I vaguely remember this Pew poll relating to the public’s knowledge of current events being discussed elsewhere, but it has some information that I have to discuss.
First of all, 31% of Americans can’t name who the Vice President of the United States is. Read that slowly so it sinks in. It’s not exactly like Dick Cheney’s name hasn’t been in the news at all in the past, say, EIGHT YEARS. In fact, Cheney’s name identification is roughly that of Beyonce’ Knowles’ – which makes perfect sense, since Cheney’s name ID has been dropping since he got booted out of Destiny’s Child.
After seeing that result, I began to think about what it might be like to be that stupid. But then I realized, if I was that stupid, I’d be too stupid to know it. In fact, I’d be so dumb, I’d actually think I was smart. Then things wouldn’t be all that bad.
36% percent of Americans can name Vladimir Putin as the president of Russia. Which is ironic, because 36% of Russians have actually been tortured by Putin.
Among viewers of The Daily Show and the Colbert Report, 54% scored in the “High Knowledge” category. This is in contrast to viewers of “Sabado Gigante,” of whom 90% just scored in the “High” category.
Actually, blog readers didn’t score all that well. Only 37% of blog readers were judged to be in the “High Knowledge” category. Even worse were viewers of local news – only 35% of local news viewers are High Knowledge. But I dispute this result, because the poll obviously didn’t quiz people on the squirrel in Beloit that can play the drums.
In a roundabout way, this kind of illustrates a point I’ve been meaning to make on one of Owen Robinson’s posts a couple of weeks ago. When discussing a proposed constitutional amendment to require showing photo identification when voting, Owen says:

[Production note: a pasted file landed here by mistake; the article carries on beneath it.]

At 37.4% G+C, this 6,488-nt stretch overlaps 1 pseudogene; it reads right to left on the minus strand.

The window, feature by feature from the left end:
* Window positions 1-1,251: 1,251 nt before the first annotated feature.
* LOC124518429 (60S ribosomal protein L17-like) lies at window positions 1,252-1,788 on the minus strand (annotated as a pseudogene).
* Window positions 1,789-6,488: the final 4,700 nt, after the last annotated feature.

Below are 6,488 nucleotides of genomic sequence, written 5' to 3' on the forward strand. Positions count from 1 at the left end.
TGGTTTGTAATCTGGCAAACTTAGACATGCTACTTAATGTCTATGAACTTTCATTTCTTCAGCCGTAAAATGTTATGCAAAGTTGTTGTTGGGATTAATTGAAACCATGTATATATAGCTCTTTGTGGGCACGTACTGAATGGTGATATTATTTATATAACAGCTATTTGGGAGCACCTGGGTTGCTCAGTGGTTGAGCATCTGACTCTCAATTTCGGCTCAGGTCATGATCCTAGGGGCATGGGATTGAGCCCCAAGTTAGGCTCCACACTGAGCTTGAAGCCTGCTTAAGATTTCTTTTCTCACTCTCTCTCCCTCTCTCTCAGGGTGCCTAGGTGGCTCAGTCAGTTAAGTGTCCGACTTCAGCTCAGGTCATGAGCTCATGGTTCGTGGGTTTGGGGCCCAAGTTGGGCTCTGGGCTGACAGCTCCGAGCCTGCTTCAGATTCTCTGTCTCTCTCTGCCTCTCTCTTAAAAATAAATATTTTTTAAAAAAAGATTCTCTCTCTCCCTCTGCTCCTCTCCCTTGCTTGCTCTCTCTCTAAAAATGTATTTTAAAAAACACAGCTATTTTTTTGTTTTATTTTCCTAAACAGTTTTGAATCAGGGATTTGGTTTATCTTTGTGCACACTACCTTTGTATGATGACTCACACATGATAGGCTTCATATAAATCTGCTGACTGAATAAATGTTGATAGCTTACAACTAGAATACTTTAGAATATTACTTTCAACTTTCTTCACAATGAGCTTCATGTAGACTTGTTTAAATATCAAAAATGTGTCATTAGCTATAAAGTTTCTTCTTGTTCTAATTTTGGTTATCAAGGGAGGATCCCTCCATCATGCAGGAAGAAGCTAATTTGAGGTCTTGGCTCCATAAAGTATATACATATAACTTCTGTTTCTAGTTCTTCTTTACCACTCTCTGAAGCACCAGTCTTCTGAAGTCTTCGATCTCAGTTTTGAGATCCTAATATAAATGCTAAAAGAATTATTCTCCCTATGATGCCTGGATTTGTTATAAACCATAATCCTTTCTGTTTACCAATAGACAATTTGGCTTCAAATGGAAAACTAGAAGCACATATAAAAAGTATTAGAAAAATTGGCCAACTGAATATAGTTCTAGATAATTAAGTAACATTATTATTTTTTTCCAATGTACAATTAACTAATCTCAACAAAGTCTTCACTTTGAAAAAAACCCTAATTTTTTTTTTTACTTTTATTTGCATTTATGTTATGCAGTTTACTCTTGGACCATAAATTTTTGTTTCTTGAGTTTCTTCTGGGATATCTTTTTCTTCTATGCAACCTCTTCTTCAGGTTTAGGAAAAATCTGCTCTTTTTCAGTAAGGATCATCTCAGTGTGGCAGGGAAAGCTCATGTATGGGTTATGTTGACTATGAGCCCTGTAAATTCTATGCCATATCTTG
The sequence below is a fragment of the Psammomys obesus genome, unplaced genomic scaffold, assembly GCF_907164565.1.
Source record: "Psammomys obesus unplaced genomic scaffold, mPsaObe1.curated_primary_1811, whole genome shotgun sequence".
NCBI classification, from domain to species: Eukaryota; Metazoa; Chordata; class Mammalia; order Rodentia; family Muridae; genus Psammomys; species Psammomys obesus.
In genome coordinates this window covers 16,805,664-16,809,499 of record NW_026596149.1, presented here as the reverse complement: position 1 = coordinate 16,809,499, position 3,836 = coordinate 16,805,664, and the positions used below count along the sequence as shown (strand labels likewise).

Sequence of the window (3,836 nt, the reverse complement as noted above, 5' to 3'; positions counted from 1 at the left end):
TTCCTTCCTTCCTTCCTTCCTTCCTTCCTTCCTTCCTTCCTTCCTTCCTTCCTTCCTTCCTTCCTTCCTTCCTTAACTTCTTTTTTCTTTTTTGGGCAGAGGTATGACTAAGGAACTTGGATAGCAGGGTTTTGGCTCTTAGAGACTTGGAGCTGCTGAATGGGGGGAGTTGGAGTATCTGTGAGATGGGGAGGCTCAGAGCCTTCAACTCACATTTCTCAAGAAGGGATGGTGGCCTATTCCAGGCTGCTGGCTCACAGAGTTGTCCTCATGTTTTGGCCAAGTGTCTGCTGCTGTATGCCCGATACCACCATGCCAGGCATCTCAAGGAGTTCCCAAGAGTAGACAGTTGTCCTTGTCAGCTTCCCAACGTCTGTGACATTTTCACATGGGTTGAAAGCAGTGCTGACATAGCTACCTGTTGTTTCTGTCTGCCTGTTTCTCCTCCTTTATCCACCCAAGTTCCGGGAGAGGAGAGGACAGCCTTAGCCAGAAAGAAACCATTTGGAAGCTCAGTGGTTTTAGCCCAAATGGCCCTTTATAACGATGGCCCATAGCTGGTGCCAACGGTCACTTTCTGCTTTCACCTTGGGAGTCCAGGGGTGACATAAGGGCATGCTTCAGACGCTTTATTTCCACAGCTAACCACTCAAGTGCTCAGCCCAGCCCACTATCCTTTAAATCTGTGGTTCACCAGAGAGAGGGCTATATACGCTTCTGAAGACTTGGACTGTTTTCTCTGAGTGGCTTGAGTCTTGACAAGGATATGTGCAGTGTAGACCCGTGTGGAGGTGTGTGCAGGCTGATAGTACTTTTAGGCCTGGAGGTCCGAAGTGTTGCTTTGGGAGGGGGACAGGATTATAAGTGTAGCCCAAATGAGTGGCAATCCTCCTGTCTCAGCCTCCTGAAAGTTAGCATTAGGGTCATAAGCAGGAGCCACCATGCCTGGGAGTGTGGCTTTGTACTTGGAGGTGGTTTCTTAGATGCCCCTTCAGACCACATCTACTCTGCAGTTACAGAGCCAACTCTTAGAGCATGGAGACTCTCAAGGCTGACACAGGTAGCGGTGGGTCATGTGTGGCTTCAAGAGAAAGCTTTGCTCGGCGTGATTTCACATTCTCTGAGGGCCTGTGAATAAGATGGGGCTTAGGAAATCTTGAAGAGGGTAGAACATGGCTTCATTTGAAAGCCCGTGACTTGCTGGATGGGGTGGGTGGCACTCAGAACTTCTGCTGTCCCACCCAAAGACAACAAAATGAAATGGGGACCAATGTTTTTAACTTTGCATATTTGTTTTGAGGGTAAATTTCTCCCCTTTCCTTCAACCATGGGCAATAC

“Regardless of what you think about the merits of this constitutional amendment, shouldn’t the voters at least get a say?”
Well, no, actually.
Regardless of what I think about the merits of requiring photo identification at the polls, I think legislators should have their say – since it’s a matter of public policy. We don’t live in a direct democracy – and taking a look at the poll referenced above might illustrate why that’s a good idea.
Legislating via constitutional amendment is a tricky game. Not only is the public not necessarily well informed (as seen above), they are notoriously bipolar depending on the issue. Conflicting constitutional amendments are almost inevitable. Furthermore, as Federalist #10 points out, “majority rule” is fraught with danger from factions.
I am certain that a constitutional amendment limiting taxes and spending in Wisconsin would pass. I am also nearly as certain that a constitutional amendment declaring health care a basic right for every Wisconsin resident would also pass. Shouldn’t voters at least get a say on that? Should voters get a say on whether we need more gun control, especially after the Virginia Tech massacre?
Granted, the segment of citizens who can name Beyonce’ but not Condoleezza Rice probably aren’t voters. But at least there’s a reasonable expectation our lawmakers have a passing knowledge of issues relevant to the legislation before them.